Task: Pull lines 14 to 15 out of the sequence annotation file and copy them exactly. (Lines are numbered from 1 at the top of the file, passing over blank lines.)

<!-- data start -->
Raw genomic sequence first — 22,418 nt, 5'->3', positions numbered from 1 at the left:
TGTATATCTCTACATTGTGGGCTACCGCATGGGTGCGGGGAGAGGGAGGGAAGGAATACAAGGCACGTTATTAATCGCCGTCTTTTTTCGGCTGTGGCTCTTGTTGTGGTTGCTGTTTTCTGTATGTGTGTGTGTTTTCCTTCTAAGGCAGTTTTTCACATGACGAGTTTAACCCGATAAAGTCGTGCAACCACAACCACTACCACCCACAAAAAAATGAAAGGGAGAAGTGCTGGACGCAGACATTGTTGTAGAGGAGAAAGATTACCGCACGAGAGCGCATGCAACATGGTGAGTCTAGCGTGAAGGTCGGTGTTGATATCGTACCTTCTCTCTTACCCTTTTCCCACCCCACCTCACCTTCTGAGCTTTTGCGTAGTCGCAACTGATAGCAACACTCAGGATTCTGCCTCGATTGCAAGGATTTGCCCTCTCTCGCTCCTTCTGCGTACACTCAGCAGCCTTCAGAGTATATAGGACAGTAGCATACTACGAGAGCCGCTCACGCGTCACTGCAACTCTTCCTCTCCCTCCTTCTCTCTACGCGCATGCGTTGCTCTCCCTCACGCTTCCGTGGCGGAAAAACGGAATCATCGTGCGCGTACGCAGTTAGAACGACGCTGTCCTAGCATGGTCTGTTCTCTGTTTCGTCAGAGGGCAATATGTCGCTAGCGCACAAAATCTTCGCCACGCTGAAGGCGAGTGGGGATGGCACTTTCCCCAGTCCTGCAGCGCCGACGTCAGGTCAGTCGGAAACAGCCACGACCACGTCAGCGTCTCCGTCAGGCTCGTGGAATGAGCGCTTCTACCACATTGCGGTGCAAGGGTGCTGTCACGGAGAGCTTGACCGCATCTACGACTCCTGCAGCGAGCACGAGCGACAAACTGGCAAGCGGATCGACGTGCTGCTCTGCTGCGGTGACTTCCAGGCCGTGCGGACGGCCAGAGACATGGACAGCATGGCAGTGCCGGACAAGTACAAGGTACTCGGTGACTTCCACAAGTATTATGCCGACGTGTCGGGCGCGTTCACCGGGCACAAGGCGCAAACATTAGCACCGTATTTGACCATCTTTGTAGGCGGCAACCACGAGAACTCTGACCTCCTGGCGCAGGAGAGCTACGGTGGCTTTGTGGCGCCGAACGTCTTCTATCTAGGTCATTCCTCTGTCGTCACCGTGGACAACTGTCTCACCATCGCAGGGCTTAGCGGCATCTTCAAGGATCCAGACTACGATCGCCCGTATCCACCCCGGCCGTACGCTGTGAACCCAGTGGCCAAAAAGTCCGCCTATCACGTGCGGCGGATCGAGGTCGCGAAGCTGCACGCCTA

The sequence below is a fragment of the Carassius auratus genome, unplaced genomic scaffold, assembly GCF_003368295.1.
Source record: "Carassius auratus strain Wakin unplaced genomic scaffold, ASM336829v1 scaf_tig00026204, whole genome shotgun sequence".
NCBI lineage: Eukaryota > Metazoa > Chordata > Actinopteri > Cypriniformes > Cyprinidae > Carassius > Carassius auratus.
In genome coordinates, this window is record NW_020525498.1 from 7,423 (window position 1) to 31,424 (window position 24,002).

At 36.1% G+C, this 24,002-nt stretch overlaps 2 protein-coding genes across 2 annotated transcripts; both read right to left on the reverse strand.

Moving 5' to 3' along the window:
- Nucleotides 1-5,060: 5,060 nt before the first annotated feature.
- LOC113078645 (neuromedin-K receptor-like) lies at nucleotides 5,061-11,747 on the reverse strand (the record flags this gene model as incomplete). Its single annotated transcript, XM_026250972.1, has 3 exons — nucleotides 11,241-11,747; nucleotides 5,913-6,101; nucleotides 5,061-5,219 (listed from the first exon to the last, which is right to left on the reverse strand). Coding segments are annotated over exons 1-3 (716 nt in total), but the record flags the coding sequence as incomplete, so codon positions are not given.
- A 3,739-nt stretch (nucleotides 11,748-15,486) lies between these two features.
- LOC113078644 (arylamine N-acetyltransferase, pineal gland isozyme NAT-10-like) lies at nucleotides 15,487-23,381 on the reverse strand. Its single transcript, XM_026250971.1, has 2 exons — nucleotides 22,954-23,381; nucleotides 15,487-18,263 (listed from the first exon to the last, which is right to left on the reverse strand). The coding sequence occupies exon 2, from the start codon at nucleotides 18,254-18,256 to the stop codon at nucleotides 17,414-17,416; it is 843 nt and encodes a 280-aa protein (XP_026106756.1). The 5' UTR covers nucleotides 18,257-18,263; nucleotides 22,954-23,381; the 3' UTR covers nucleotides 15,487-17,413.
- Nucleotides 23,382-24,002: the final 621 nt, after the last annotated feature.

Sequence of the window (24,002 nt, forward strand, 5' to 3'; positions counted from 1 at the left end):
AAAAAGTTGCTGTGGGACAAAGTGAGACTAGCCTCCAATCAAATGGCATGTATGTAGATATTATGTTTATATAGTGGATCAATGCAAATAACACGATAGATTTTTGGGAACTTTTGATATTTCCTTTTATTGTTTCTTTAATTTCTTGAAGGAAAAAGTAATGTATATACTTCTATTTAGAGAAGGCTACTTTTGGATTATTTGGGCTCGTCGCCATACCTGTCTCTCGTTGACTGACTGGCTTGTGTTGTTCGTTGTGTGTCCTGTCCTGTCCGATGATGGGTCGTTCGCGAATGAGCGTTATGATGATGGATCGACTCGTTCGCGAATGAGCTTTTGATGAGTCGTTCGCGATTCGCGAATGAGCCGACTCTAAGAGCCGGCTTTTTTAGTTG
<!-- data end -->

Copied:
Sequence of the window (24,002 nt, forward strand, 5' to 3'; positions counted from 1 at the left end):
AAAAAGTTGCTGTGGGACAAAGTGAGACTAGCCTCCAATCAAATGGCATGTATGTAGATATTATGTTTATATAGTGGATCAATGCAAATAACACGATAGATTTTTGGGAACTTTTGATATTTCCTTTTATTGTTTCTTTAATTTCTTGAAGGAAAAAGTAATGTATATACTTCTATTTAGAGAAGGCTACTTTTGGATTATTTGGGCTCGTCGCCATACCTGTCTCTCGTTGACTGACTGGCTTGTGTTGTTCGTTGTGTGTCCTGTCCTGTCCGATGATGGGTCGTTCGCGAATGAGCGTTATGATGATGGATCGACTCGTTCGCGAATGAGCTTTTGATGAGTCGTTCGCGATTCGCGAATGAGCCGACTCTAAGAGCCGGCTTTTTTAGTTG